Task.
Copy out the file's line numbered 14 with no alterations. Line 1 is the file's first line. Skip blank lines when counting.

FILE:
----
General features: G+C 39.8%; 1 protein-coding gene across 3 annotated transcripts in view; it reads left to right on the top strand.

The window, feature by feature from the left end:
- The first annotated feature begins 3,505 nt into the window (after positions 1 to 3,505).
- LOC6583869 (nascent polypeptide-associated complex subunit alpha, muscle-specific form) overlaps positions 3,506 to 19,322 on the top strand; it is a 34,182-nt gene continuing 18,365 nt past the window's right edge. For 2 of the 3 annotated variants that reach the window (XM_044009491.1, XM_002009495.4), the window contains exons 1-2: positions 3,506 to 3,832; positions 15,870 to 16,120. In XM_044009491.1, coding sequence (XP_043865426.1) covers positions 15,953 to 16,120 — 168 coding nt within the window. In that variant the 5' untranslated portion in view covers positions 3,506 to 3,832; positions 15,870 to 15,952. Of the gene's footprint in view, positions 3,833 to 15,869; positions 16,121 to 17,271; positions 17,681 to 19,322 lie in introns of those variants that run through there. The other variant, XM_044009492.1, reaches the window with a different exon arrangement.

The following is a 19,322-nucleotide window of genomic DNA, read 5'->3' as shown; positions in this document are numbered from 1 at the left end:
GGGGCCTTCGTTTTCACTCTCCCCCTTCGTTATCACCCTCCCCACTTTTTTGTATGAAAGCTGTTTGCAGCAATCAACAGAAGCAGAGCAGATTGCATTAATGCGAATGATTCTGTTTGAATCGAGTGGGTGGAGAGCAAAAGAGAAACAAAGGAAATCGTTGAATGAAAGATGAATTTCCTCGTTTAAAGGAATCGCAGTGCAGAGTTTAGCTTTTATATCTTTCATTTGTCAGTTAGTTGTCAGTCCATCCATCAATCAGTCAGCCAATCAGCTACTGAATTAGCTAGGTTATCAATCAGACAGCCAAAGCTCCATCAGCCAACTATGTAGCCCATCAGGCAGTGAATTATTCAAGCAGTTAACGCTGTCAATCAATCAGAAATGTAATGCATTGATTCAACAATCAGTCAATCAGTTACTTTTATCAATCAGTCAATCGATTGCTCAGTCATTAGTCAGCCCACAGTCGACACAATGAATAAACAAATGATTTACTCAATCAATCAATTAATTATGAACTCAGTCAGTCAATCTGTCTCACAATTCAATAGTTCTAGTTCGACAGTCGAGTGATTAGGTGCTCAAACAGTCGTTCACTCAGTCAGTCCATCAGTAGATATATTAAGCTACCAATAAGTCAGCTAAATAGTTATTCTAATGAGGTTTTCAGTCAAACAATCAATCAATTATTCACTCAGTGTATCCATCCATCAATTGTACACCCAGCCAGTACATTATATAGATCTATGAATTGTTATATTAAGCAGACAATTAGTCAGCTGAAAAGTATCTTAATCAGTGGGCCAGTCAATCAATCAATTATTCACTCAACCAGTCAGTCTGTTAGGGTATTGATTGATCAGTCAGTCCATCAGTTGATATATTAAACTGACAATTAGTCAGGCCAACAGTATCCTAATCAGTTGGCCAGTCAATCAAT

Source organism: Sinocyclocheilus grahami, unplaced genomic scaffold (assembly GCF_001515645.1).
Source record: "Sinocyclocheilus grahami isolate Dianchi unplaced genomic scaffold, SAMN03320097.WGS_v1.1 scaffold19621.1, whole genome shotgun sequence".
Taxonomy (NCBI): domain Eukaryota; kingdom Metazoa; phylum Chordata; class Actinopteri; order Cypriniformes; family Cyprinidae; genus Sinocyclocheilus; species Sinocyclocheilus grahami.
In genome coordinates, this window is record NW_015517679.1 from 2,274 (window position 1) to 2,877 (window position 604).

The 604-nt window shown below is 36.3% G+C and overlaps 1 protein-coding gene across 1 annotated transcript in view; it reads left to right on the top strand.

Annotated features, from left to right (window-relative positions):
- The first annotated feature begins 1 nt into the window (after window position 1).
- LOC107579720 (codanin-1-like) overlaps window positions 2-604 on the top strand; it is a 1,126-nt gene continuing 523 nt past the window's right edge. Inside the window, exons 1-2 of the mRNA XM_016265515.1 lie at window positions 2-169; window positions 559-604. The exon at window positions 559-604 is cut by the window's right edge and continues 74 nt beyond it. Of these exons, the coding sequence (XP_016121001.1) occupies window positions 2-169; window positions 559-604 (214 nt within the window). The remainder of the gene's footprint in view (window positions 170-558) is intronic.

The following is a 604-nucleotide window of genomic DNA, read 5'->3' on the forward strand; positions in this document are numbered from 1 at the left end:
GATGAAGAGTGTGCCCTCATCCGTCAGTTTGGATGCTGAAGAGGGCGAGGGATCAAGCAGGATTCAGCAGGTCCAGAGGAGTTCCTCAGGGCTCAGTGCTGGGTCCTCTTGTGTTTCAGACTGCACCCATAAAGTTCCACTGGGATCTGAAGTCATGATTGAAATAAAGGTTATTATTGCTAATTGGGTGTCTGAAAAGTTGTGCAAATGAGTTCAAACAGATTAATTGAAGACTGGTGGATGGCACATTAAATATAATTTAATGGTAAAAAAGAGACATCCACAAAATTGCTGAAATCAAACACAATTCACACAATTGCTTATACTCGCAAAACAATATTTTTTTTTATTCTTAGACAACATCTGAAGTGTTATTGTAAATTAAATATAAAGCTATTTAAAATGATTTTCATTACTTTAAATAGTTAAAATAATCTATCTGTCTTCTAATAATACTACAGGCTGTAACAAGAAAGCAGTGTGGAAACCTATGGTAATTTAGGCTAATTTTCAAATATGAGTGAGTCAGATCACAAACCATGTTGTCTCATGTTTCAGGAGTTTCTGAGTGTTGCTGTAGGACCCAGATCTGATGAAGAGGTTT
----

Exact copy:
- LOC107579720 (codanin-1-like) overlaps window positions 2-604 on the top strand; it is a 1,126-nt gene continuing 523 nt past the window's right edge. Inside the window, exons 1-2 of the mRNA XM_016265515.1 lie at window positions 2-169; window positions 559-604. The exon at window positions 559-604 is cut by the window's right edge and continues 74 nt beyond it. Of these exons, the coding sequence (XP_016121001.1) occupies window positions 2-169; window positions 559-604 (214 nt within the window). The remainder of the gene's footprint in view (window positions 170-558) is intronic.